The electroencephalogram has been largely supplanted by neuroimaging techniques for the diagnosis and localization of ischemic stroke. However, because of its close correlation with cerebral metabolism and its ability to detect brief transient alterations in cortical function, the electroencephalogram may still be useful for certain diagnostic applications in stroke.
The relation of electroencephalographic phenomena to cerebral blood flow and metabolism is reviewed. Ten clinical questions that can be addressed by the electroencephalogram in patients with stroke are posed. The presence of seizures, confirmation of diagnosis, intraoperative monitoring, and level of consciousness are areas of proven usefulness. The electroencephalogram provides less worthwhile information about the time course, prognosis, and localization of strokes. Computerized techniques are of potential but unproven value.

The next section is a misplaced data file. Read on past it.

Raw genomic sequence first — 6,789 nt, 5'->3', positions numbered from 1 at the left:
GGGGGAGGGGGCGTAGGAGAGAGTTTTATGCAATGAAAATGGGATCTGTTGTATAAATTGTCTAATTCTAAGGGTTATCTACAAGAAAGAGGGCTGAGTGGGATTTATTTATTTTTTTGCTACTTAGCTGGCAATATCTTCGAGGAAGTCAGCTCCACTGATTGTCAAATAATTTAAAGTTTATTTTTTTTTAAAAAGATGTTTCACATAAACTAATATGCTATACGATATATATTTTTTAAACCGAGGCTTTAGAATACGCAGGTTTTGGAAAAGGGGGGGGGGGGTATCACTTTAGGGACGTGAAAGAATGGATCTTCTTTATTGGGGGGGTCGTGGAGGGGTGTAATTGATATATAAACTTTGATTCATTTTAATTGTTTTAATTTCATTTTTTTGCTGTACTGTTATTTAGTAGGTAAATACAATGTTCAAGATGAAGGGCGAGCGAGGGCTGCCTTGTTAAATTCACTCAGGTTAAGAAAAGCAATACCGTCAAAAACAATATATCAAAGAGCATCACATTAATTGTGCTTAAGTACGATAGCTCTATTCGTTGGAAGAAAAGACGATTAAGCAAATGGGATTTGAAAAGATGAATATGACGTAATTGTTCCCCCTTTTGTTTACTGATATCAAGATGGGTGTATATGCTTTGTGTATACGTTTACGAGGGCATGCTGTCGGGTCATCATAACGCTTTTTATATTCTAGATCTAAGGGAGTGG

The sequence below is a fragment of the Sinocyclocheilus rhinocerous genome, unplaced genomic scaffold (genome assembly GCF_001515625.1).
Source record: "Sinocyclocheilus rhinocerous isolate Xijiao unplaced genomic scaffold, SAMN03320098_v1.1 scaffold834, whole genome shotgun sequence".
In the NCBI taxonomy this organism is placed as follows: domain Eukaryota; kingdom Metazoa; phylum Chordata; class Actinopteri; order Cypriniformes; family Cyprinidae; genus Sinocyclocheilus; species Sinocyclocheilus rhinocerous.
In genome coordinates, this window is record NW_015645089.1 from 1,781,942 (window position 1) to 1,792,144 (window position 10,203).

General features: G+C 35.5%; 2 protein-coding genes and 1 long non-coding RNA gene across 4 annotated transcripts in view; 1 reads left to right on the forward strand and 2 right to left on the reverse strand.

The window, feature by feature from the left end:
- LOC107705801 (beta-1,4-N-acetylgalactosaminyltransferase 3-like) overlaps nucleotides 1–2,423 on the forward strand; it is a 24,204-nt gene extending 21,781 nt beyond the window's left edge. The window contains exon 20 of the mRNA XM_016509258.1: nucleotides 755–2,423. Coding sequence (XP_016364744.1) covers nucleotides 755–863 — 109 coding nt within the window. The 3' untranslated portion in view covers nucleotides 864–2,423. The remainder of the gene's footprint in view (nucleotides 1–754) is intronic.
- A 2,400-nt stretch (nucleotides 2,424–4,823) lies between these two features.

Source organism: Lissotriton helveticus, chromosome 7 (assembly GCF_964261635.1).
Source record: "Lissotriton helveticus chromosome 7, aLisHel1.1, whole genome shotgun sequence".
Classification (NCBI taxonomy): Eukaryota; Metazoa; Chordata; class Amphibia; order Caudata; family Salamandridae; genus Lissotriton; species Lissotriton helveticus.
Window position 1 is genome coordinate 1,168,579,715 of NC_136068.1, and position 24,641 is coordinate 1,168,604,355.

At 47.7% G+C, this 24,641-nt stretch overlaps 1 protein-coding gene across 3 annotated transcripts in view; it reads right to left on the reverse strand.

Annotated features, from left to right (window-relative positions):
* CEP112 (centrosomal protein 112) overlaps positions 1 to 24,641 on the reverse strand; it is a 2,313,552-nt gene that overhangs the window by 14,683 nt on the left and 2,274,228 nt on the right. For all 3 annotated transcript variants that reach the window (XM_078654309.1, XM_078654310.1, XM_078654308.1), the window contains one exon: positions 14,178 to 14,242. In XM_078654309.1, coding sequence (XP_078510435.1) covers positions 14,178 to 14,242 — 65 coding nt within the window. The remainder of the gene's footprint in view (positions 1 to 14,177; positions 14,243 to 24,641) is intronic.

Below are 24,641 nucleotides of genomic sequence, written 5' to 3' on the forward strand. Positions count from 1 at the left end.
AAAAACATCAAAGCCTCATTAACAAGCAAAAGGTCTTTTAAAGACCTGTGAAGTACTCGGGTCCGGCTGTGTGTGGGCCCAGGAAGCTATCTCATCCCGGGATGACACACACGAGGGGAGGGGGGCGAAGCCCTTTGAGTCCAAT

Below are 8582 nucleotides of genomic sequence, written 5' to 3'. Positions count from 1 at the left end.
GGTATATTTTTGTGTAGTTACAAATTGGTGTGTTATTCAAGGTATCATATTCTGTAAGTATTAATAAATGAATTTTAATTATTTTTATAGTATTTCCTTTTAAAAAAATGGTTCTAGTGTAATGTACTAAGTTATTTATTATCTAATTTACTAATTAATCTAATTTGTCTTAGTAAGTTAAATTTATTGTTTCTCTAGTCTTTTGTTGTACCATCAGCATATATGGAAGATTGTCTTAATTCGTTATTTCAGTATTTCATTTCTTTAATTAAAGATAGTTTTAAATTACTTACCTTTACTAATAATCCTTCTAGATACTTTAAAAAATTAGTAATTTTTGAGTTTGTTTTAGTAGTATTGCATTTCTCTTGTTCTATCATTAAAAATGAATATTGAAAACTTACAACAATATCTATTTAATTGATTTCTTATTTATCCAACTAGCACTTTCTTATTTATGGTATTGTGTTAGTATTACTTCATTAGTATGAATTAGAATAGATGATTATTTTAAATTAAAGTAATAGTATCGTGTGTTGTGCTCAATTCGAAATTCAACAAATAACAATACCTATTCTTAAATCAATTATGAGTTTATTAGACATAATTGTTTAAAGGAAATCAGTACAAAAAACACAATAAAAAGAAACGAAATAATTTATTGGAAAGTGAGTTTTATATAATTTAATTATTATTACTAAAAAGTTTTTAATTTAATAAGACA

The electroencephalogram retains a worthwhile place in the evaluation of patients with cerebral ischemia when it is used to answer specific questions. All patients with strokes do not need electroencephalograms, but the test can provide uniquely useful data in some.
- Copyright © 1993 by American Heart Association